Politics & Policy

The French Difference, First Round

Emmanuel Macron greets supporters on election night, April 23, 2017. (Reuters photo: Benoit Tessier)
The populist Front National gained ground, but even more votes went to a center-left elitist.

France is another country; they do things differently there. In Theresa May’s Britain and Donald Trump’s America, recent votes have been defined by populist hostility to technocratic “elites” — the modern aristocracy of bankers, civil servants, and politicians. Yet Emmanuel Macron, the winner in Sunday’s first round of the French presidential elections, embodies all of these unpopular categories.

Macron is an énarque—a graduate of the École nationale d’administration, France’s elite civil-service academy. After a brief stint in the finance ministry, he moved to Rothschild’s bank, then passed through the revolting door to politics, as an economic adviser to the current president, François Hollande a socialist of no fixed depth or clear competence. In 2016, Macron stepped aside as Hollande sank in the polls and floated himself as a one-man party. Its name, En Marche!, handily matches his initials: EM! On Sunday, Macron’s promise of technocratic efficiency won a plurality, 23.8 percent of the votes.

Macron is heavily favored to win the second round on May 7. Or rather, Marine Le Pen and the Front National (FN) are heavily favored to lose. Le Pen came a close second in Sunday’s vote, with 21.6 percent of the vote. Both are beneficiaries of the collapse of the traditional parties of the center right and the center left. Both style themselves as insurgents but promise to preserve France’s welfare state. Macron, the erstwhile minister of the Economy, Industry and Digital Affairs, promises to overhaul the French system through an efficiency drive. Le Pen calls for more radical measures, including the abandonment of the euro. In power, either would be an unknown and inexperienced quantity.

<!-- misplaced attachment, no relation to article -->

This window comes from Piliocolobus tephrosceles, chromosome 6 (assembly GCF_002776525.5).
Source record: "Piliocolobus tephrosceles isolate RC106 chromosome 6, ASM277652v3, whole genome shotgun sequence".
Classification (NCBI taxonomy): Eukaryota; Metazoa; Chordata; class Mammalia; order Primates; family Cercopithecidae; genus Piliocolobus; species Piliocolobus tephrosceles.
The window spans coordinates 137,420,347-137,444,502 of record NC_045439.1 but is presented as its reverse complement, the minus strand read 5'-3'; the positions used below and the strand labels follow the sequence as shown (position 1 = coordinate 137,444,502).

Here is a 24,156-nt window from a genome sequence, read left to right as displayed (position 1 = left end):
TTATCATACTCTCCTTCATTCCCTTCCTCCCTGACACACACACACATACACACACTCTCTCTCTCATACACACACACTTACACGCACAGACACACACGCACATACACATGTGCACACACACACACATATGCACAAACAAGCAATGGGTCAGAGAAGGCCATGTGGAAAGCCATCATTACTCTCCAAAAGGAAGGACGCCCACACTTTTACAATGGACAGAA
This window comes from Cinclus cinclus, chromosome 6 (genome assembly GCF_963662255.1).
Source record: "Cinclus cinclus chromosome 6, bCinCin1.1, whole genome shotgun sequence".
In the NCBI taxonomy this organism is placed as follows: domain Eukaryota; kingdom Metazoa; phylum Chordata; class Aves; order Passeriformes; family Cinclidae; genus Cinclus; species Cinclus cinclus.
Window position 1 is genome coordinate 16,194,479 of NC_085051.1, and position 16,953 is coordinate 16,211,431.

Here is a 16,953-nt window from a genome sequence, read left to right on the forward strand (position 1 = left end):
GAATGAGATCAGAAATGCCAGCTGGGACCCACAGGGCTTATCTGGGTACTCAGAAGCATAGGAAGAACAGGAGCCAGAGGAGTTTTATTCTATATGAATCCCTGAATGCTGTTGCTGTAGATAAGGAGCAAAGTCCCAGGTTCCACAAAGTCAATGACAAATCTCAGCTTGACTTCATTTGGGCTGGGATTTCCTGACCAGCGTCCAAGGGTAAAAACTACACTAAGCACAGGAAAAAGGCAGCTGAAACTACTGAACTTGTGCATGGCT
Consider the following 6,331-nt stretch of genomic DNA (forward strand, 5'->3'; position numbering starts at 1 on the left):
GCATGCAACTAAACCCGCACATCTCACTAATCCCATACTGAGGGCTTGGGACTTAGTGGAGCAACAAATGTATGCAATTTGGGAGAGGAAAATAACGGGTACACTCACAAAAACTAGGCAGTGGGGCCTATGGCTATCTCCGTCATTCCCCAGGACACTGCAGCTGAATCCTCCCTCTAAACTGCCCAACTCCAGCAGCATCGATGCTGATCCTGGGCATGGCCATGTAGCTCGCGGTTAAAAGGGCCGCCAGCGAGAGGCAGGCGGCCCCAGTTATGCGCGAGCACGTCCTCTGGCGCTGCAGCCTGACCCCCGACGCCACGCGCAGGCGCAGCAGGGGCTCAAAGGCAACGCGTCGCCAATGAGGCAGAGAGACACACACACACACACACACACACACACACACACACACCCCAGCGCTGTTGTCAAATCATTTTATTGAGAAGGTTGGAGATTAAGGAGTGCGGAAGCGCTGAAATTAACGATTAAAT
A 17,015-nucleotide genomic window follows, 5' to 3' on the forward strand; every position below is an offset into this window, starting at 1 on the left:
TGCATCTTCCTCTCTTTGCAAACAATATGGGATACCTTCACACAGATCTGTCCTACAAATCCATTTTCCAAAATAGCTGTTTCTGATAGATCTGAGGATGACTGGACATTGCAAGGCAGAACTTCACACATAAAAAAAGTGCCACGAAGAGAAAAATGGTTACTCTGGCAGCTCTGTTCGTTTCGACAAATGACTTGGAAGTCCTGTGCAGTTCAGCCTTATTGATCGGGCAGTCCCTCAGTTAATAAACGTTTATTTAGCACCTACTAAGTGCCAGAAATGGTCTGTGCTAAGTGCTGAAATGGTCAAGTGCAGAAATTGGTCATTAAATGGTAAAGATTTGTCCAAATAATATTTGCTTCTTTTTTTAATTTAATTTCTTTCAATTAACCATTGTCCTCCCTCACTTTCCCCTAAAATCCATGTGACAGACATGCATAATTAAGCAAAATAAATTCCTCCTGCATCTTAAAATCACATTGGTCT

The policy differences between Sunday’s two winners are doubled by Sunday’s two losers: François Fillon, of the conservative Républicains (20 percent); and Jean-Luc Mélenchon (19.5 percent), of the broadly left-wing La France Insoumise. Like Macron, Jean-Luc Mélenchon defected from the Socialists — in his case leftwards — and set up his own party in 2016. Its title, “La France Insoumise,” translates like a Le Pen campaign slogan: France Unbowed, France Undefeated, France Rebellious. His hostility to the EU and his dirigiste promises to defend the welfare state and the jobs of French workers closely resemble Le Pen’s positions. Les extrêmes se touchent, as the French say: The extremes meet.

Mélenchon had surged in the polls in the days before the vote. The media in France and abroad had characterized this as another insurgency, this time neo-Communist. Perhaps this explanation appealed because none of the candidates looked certain to overtake Marine Le Pen, the candidate, by ideological and familial extraction, of neo-fascism. Really, Mélenchon’s rise reflected the collapse of the Socialists. The Socialists started in a bad position, as the sitting government. Worse, their candidate Benoît Hamon was tarred with the failures of François Hollande. Hamon lost votes to Mélenchon on his left, to Macron on his right, and to Le Pen across the board, and ended with a disastrous 6 percent.